This week on Eat What You Grow my youngest Sister shares her experiences in New York at farmers markets and local farms:
I am a proud Washington native but I moved to New York two years ago when I landed an AmeriCorps VISTA Fellowship with Siena College in the Capital Region of New York. Upon first getting here, I judged this area pretty quickly. The boarded-up, vacant buildings were my first clue that it was once a booming industrial town and now it is a dying city. Most of this region's population is living at the poverty line or just barely over. Besides the local colleges and state office officials supporting the economy, there isn't much more to say for this area. That's what I saw and believed for a long time but now I don't think that is so accurate anymore. So what did I discover?
If you're at all familiar with Upstate New York, you know it is pretty rural. Rolling hills of green deciduous trees go on for miles and most of the land is owned by farmers. One of the biggest crops here is apples. Go to any given grocery store and you'll find freshly squeezed apple cider. At the local farms, you'll find apple cider donuts (some of the best donuts you'll ever taste).
One of my favorite local farms that sells apple cider donuts is Indian Ladder Farms. I have visited several times to not only get the delicious donuts but also to pick apples and I have also been to Bowman Orchards where I have picked strawberries. Yesterday, I got to visit a new farm called Samascott Orchards. It was a beautiful farm in Kinderhook, NY and I picked sour cherries, gooseberries, currants, and blueberries. I tried not to sneak in too many fresh berries off the trees and bushes, but they were so good and so unbelievably fresh. How can I ever go back to the grocery store? And just out of curiosity, have you ever seen a gooseberry at a grocery store? You have got to try one. Just a short drive out of the local cities and you'll find yourself in this rural paradise. It's hard to leave the countryside, but the great thing is, you still have access to it when you get back.
I found a way to access local farm produce at my local farmers' market in Troy, New York. The Troy Waterfront Farmers' Market is every Saturday all-year-round. You can find just about everything there like fresh produce, baked goods, condiments and preserves, sweeteners and sweets, flowers and plants, household items and artisan wares. My favorite items have always been the rare alfalfa honey, freshly made pesto, milk from Battenkill Creamery, and the homemade soaps. I often go there with no agenda but just to take in all the wonderful sounds and smells of the market. For many years in a row, this market has been named the best in the Capital Region.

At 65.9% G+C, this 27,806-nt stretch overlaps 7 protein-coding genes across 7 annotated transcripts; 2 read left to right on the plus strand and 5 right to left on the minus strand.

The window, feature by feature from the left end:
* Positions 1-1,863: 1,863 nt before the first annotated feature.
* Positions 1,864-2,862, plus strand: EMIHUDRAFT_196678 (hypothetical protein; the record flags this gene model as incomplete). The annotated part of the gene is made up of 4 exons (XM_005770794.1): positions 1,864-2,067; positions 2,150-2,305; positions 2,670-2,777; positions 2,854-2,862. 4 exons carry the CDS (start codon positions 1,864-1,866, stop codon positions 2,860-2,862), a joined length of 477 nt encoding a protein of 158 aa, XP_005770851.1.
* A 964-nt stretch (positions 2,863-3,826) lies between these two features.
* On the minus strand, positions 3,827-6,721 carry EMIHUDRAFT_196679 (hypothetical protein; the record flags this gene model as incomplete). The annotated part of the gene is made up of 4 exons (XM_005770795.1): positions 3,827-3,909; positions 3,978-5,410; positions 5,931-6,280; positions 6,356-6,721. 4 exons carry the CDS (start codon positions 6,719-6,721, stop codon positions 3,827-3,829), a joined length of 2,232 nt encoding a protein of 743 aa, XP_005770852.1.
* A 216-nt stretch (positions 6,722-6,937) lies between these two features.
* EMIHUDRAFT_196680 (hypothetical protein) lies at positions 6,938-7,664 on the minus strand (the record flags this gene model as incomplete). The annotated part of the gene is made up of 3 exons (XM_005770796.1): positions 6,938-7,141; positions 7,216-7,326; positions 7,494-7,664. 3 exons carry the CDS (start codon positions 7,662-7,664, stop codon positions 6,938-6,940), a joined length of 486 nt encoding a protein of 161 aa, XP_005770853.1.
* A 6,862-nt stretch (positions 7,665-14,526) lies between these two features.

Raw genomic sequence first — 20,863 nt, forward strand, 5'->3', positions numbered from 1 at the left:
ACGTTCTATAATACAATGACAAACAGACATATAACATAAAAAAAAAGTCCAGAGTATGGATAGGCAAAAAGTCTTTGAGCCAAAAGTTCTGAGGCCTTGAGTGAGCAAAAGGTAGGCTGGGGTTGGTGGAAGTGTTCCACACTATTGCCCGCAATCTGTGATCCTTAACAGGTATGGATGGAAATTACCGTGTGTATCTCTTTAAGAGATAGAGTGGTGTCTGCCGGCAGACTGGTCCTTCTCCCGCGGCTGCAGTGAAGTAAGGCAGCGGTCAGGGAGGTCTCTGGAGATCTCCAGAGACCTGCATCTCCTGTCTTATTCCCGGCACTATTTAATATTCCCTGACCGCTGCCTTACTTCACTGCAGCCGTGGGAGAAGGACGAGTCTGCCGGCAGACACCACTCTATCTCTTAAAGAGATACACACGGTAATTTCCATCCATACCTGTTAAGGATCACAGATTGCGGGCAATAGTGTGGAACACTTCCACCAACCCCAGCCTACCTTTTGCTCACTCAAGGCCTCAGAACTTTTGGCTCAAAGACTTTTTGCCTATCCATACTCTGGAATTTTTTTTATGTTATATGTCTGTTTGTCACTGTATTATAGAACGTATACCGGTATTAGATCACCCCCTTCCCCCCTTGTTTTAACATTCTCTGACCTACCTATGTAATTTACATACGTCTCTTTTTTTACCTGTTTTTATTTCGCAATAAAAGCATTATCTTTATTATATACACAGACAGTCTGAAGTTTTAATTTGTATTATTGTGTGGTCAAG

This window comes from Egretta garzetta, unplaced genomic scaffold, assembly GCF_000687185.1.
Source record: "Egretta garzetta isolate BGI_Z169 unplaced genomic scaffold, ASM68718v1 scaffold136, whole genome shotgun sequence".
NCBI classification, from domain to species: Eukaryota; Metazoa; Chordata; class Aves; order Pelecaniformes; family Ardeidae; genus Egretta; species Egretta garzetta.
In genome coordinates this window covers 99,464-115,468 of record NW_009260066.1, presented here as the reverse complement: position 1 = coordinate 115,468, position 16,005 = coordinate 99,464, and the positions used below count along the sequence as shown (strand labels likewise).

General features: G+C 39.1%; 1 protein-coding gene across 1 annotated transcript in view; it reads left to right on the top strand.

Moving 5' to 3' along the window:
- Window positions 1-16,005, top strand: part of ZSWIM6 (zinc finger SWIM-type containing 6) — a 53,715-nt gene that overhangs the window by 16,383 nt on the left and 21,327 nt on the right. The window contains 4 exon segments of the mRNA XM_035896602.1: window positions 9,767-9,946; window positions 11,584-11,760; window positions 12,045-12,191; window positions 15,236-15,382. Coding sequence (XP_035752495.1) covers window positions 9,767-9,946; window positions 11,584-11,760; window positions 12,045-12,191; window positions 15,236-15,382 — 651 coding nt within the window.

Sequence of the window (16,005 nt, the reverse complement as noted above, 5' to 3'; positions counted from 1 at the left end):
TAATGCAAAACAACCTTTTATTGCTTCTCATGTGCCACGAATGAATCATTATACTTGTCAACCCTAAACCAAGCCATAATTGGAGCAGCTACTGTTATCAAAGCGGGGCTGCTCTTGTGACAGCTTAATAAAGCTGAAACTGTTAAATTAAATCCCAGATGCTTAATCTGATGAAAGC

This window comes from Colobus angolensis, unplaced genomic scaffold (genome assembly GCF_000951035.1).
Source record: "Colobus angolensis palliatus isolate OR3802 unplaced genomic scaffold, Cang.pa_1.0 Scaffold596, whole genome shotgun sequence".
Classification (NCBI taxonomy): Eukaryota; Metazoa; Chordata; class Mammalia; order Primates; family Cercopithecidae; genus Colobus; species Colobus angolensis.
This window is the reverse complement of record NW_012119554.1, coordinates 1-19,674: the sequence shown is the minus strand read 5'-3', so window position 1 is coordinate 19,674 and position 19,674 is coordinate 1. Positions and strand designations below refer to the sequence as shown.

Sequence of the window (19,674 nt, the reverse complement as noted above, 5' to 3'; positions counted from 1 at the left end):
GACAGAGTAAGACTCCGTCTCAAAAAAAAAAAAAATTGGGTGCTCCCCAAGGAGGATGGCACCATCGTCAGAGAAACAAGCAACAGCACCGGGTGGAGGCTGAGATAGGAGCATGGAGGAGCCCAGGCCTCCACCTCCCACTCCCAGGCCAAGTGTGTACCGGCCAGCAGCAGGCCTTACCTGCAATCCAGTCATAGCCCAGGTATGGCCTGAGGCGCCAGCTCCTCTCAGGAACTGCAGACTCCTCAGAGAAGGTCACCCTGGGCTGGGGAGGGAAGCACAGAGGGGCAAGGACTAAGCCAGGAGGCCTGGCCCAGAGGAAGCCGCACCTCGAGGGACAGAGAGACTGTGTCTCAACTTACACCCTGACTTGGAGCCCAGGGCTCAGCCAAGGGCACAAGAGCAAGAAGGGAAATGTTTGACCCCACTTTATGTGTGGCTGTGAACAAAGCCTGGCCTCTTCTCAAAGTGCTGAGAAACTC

You can really tell that our local cities support local gardening and farming. At many of the local farmers' markets, credit cards and food stamps are accepted, people are using reusable bags and containers, and community members are finding vacant plots of land and repurposing them for community gardens. There is a movement here and it is inspiring. Maybe this area isn't what it used to be in terms of economic wealth and power of the industrial period, but it is a great example of establishing city-farm relationships and supporting ways to get fresh, local produce into the homes of our communities. Whether you grow your produce in a local community garden, buy it at the farmers' market, or drive a short distance to pick fresh crops yourself, the Capital Region of New York is a great example of the growing national movement to eat fresh foods grown locally. Join the movement and find your nearest farmers' market or family farm and you won't be disappointed!